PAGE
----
Vows still sa­cred to some

Global Times – Metro Beijing - - TWOCENTS -

The vow is the most touch­ing part of a wed­ding cer­e­mony. It shows the de­ter­mi­na­tion that only death can part the cou­ple and that they will love each other for­ever ( Mar­riage isn’t a safety net, May 8).

Many wed­ding vows are bro­ken the minute re­al­ity sets in. In daily life, we tend to for­get about the vow, which is per­haps why the di­vorce rate in China has risen over the past few years.

It seems that a mar­riage cer­tifi­cate can­not se­cure a mar­riage any­more, let alone an oral vow. For two peo­ple who want to live to­gether for the rest of their lives, a vow gives the mar­riage a sense of ho­li­ness. De­spite the high di­vorce rate, I don’t think wed­ding vows are mean­ing­less. On the con­trary, I think wed­ding vows should be fur­ther pro­moted. Peo­ple should be­lieve that true love ex­ists and that mar­riage is not a game. I know that fear of be­com­ing a “left­over woman” has more or less pushed many women to get mar­ried shortly af­ter meet­ing their part­ner. In­deed, light­ning mar­riages are not un­com­mon nowa­days.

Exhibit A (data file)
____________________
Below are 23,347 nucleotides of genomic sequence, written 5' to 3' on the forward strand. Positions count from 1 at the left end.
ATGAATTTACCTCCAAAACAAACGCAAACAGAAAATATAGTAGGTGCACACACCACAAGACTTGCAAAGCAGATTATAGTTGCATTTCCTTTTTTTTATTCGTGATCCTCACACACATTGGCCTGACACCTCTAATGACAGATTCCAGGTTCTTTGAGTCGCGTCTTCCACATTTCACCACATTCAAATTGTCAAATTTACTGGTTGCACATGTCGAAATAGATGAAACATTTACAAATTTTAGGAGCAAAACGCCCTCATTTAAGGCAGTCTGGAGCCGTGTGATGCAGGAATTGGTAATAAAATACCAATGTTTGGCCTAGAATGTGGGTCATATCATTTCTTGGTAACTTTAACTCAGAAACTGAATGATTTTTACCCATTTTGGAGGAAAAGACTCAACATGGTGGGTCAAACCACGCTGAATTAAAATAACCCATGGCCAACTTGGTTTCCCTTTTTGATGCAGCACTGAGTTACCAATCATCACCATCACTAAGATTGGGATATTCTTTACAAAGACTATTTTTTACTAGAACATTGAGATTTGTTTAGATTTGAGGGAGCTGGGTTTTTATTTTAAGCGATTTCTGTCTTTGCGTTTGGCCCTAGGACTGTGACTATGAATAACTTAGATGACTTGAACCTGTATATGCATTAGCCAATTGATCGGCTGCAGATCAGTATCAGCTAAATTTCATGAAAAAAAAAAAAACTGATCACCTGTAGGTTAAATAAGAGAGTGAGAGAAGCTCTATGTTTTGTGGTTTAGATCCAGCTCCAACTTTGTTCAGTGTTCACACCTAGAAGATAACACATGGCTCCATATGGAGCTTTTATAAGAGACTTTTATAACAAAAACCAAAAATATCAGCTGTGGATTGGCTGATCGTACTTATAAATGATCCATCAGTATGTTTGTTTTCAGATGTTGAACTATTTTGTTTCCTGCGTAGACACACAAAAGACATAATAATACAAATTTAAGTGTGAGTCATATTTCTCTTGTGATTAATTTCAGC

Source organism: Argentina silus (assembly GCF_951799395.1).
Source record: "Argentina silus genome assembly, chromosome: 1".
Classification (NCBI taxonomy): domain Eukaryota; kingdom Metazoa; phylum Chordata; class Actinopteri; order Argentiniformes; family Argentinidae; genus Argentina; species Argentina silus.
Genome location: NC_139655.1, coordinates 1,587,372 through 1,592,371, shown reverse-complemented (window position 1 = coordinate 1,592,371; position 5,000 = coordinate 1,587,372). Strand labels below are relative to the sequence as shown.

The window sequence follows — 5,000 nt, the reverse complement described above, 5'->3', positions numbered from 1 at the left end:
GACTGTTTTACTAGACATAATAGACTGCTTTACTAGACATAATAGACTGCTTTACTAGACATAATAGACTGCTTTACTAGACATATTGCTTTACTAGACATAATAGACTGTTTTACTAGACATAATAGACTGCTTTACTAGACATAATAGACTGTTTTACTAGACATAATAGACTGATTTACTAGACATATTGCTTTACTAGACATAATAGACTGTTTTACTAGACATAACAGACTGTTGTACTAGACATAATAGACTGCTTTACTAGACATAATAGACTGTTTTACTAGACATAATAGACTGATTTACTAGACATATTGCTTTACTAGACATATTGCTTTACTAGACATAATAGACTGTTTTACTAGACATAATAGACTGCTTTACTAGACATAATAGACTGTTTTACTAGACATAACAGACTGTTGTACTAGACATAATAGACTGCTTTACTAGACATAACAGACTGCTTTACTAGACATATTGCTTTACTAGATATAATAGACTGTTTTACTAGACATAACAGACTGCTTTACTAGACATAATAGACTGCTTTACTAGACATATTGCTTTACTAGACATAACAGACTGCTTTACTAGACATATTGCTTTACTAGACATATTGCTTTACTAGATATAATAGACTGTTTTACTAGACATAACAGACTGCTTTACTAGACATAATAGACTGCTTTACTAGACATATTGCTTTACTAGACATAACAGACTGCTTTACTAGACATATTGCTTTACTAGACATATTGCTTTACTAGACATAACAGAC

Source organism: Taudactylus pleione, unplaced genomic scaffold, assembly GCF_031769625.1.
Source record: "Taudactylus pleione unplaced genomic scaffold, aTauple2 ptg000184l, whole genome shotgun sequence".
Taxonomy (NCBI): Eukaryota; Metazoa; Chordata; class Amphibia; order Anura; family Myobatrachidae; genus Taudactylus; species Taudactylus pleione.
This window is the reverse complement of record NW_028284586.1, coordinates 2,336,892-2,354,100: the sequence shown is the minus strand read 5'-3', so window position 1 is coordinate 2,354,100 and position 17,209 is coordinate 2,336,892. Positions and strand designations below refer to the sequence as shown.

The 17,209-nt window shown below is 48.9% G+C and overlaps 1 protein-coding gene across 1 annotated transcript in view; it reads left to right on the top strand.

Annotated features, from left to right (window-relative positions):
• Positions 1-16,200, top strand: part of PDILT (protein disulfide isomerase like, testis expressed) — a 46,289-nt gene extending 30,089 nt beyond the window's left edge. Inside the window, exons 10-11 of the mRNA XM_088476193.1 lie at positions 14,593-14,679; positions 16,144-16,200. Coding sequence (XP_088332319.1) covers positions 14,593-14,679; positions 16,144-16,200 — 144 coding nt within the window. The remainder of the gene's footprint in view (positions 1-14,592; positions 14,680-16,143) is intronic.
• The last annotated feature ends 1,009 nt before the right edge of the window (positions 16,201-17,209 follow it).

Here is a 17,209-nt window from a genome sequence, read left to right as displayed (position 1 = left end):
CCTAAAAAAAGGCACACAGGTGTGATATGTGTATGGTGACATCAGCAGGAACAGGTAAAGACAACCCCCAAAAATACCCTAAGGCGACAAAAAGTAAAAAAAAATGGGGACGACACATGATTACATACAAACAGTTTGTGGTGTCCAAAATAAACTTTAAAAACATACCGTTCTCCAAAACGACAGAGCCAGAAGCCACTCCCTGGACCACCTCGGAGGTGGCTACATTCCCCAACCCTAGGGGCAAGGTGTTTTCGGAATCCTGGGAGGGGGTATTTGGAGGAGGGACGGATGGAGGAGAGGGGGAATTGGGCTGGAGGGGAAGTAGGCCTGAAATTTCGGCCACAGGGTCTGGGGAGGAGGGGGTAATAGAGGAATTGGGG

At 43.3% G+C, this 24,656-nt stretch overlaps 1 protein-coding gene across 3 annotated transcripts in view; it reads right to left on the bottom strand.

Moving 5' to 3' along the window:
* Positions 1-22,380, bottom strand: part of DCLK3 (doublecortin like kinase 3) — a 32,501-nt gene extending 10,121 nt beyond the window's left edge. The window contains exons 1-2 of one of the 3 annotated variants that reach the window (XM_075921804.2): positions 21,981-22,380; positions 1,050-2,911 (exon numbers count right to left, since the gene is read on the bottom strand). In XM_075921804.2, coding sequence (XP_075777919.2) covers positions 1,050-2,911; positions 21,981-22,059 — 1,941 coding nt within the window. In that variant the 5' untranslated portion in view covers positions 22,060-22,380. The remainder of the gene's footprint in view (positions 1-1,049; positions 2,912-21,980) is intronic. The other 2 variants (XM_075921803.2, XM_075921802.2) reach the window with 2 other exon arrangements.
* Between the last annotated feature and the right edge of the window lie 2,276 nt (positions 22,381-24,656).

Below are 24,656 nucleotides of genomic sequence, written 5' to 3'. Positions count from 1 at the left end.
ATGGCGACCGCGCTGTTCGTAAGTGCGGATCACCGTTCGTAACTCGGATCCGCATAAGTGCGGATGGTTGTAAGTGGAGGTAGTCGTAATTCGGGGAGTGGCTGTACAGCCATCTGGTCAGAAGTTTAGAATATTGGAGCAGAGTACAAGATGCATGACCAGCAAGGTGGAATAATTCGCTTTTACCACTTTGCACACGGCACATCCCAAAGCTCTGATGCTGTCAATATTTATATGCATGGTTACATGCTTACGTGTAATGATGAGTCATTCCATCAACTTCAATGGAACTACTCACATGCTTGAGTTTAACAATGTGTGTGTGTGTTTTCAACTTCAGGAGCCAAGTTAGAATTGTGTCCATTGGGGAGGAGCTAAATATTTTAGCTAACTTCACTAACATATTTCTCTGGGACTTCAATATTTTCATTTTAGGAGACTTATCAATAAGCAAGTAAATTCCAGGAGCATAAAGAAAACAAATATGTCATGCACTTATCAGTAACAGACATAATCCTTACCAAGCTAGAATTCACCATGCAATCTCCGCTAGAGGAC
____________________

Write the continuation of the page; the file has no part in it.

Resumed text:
One who treats mar­riage se­ri­ously doesn’t need any­thing to se­cure it. But if they don’t, no mat­ter how many vows he or she makes, it will not help. Pe­ter Sun, by e-mail

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